Publications & Resources
Examining Differential Distractor Functioning in Reading Assessments for Students with Disabilities
Jamal Abedi, Seth Leon, and Jenny C. Kao
This study examines the incorrect response choices, or distractors, by students with disabilities in standardized reading assessments. Differential distractor functioning (DDF) analysis differs from differential item functioning (DIF) analysis, which treats all answers alike and examines all wrong answers against the correct answer. DDF analysis in contrast examines only the incorrect answers. Our study results found items showing DDF for students with disabilities in Grade 9, but not for Grade 3. Results also suggest that items showing DDF were more likely to be located in the second half of the assessments rather than the first half of the assessments. Additionally, results suggest that in items showing DDF, students with disabilities were less likely to choose the most common distractor than students without disabilities. Results of this study can shed light on potential factors affecting the accessibility of reading assessments for students with disabilities, in an ultimate effort to provide assessment tools that are conceptually and psychometrically sound for all students. A companion report is available examining differential item functioning for students with disabilities.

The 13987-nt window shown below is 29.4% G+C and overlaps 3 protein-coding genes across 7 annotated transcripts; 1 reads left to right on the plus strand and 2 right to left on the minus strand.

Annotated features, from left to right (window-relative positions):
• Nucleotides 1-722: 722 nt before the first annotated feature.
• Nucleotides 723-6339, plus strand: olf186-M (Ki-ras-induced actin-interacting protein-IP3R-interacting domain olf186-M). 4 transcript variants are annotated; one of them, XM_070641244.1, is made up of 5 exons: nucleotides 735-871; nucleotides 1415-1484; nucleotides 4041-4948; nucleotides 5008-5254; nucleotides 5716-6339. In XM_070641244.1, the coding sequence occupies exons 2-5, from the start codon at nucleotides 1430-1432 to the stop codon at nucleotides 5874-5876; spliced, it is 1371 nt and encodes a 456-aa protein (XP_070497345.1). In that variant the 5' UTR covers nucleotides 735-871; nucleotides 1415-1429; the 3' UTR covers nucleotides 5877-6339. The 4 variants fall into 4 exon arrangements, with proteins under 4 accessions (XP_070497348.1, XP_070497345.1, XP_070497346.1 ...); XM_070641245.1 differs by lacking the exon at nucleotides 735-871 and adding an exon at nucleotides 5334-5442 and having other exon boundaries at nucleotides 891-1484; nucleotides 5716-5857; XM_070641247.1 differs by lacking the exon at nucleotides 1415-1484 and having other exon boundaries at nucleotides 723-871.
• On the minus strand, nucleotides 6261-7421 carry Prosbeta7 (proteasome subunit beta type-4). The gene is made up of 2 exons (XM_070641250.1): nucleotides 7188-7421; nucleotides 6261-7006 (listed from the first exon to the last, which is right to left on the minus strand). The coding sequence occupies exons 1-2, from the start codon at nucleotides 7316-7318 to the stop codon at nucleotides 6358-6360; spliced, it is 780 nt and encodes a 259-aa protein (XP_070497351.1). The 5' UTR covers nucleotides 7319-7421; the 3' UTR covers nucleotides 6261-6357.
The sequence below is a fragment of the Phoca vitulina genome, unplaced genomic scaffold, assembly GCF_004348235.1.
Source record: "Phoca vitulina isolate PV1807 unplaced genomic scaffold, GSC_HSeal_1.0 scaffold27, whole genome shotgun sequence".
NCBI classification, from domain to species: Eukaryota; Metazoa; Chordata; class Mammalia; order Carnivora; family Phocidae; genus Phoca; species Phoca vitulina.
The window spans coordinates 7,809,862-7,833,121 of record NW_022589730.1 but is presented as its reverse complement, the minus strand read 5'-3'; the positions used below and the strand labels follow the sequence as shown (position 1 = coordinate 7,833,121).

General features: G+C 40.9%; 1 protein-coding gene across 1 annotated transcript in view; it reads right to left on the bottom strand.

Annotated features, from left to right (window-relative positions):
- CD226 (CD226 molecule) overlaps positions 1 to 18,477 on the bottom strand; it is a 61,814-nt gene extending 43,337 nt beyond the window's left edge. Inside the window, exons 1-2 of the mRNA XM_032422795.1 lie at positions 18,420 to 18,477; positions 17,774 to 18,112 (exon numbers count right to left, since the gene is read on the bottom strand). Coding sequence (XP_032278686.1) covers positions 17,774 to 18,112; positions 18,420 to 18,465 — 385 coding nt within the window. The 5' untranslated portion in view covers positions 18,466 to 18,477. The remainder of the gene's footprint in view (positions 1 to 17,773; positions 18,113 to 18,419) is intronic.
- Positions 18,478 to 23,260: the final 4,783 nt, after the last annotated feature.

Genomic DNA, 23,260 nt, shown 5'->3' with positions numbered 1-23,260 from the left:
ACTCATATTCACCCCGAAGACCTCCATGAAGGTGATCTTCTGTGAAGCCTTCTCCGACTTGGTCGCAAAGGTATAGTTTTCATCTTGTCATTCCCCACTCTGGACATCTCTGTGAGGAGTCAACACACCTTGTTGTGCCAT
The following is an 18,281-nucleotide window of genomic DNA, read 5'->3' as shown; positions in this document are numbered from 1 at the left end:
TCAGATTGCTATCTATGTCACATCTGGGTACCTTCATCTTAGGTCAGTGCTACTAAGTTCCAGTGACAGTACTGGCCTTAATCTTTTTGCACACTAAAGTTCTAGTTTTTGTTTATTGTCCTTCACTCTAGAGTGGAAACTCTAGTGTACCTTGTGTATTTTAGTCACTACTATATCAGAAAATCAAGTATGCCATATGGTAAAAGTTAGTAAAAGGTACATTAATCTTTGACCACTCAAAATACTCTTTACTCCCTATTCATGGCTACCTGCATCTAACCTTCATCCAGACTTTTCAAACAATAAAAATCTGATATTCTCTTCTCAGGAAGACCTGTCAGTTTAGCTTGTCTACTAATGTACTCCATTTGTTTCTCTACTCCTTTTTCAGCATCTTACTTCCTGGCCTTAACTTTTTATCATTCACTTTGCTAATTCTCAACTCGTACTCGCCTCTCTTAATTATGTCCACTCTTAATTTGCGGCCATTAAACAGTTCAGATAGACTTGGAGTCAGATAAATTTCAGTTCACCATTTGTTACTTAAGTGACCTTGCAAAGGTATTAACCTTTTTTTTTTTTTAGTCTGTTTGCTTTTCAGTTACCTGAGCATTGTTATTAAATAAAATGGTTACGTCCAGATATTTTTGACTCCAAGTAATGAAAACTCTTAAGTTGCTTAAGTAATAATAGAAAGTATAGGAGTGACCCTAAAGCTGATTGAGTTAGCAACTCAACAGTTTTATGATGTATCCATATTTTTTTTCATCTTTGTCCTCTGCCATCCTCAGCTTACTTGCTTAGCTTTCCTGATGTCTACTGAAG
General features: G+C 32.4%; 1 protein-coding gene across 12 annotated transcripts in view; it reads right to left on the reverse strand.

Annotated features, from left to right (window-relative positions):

Abedi, J., Leon, S., & Kao, J. C. (2008). Examining differential distractor functioning in reading assessments for students with disabilities (CRESST Report 743). Los Angeles: University of California, Los Angeles, National Center for Research on Evaluation, Standards, and Student Testing (CRESST).